Jobs Flow from Purdue's TAP
Purdue University's Technical Assistance Program (TAP) has created or preserved nearly 4,100 Indiana jobs since its start in 1986.
TAP supplies Hoosier companies with teams of faculty, staff, and students who offer free, short-term consulting with product development, advanced manufacturing processes, and management issues. It also offers fee-based, extensive training in lean manufacturing, quality, information technology, and human resource issues. TAP has worked with more than 450 companies in the past year to implement improvements and boost their bottom lines.
Vic Lechtenberg, Purdue's vice provost for engagement, said TAP is making great strides in fulfilling Purdue's mission as a strong economic partner with the state of Indiana.
"The Technical Assistance Program has been especially effective in serving life sciences, information technology, and the manufacturing sector, where TAP has directed more than two-thirds of its services," said Lechtenberg. "Many businesses have benefited from dramatic improvements."
TAP helped Next Marketing Inc. in Wabash, which manufactures and markets collegiate and automotive apparel, consolidate its warehouse. William Hensley, Next Marketing chief executive officer, said the company will benefit from significant cost savings thanks to TAP.
"We think the consolidations will save anywhere from 15-20 percent in size utilization," said Hensley. "We'll also improve in efficiency."
The collective economic impact of such business partnerships, along with state and local government efforts, has equaled $63 million in capital investments and $296 million in increased sales since 1986.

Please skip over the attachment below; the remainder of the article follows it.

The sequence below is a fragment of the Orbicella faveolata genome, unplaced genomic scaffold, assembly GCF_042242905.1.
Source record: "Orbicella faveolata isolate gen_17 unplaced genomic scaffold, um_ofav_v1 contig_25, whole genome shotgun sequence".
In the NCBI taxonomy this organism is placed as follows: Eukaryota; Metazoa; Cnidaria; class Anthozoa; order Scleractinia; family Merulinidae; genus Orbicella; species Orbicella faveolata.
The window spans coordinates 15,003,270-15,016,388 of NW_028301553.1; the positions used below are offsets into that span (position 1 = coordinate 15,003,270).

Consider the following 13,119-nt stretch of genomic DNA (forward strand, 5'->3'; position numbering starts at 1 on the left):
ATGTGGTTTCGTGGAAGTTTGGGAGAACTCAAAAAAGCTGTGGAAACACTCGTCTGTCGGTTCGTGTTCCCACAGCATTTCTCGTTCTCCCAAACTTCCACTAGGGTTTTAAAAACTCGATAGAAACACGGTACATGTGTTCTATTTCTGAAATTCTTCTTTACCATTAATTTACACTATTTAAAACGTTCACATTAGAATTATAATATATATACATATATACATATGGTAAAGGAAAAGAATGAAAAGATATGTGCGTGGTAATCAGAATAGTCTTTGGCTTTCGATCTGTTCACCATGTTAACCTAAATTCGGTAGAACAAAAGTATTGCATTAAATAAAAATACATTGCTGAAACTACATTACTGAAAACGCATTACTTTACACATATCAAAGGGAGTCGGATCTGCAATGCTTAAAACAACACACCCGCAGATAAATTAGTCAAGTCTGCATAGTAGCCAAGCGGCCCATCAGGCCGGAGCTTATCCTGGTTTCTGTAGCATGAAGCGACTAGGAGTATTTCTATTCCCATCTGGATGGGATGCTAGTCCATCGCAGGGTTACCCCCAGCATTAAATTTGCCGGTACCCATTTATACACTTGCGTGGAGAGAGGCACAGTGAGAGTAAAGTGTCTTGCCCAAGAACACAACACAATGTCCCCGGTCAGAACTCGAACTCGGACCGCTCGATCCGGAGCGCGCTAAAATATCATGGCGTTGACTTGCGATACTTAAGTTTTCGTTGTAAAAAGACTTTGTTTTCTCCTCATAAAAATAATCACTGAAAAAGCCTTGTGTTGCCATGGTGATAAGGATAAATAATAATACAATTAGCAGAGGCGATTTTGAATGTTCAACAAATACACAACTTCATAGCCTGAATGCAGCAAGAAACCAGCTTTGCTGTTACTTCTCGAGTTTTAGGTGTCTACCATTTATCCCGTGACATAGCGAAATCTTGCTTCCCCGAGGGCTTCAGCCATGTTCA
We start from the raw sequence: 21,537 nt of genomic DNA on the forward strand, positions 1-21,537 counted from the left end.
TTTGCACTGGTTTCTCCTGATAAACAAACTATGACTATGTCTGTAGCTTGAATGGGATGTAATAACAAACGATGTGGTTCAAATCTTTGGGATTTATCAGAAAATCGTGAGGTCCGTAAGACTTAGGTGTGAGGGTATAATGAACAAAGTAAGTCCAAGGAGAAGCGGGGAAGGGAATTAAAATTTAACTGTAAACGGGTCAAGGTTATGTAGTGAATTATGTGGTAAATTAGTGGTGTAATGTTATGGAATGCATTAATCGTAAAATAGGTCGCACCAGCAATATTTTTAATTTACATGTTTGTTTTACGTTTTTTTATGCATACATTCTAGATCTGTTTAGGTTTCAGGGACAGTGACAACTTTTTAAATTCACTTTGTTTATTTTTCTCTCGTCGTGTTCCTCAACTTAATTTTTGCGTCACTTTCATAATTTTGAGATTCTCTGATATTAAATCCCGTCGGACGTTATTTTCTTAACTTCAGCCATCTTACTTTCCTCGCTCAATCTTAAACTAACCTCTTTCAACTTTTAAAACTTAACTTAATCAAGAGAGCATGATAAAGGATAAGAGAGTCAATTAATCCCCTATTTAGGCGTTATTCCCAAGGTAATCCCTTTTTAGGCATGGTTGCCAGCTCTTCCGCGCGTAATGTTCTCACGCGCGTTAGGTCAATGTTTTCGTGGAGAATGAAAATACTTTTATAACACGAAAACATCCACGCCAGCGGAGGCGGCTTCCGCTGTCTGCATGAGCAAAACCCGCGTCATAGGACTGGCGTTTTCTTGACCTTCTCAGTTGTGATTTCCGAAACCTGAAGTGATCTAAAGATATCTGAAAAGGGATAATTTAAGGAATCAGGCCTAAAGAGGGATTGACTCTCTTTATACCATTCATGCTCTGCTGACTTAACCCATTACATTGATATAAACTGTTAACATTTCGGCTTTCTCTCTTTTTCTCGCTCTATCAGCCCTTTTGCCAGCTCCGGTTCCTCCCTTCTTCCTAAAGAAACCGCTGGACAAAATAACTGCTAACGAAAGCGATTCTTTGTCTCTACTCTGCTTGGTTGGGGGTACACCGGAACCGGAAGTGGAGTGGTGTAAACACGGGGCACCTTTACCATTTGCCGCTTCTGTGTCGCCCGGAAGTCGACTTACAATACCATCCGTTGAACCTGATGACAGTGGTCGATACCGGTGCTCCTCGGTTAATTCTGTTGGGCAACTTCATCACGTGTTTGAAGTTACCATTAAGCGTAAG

TAP director David McKinnis said these numbers should increase due to TAP's recent partnership with the Indiana Health & Hospital Association.
"Healthcare TAP will serve the association's 166 member hospitals with three- to ten-day operational improvement projects," said McKinnis. "The fee-based projects should realize financial benefits for the hospitals as soon as improvements are implemented. Hospitals also will see improvements in patient care."
Healthcare TAP expects to complete approximately 50 projects each year.
McKinnis said TAP also will continue to place Purdue students in internships. More than 850 students have been placed to date.
"TAP is committed to helping Indiana employers connect with Purdue's technically savvy and highly skilled students," said McKinnis. "Whether it's short-term staffing with interns or long-term improvement projects, TAP stands ready to help companies and businesses throughout the state remain globally competitive."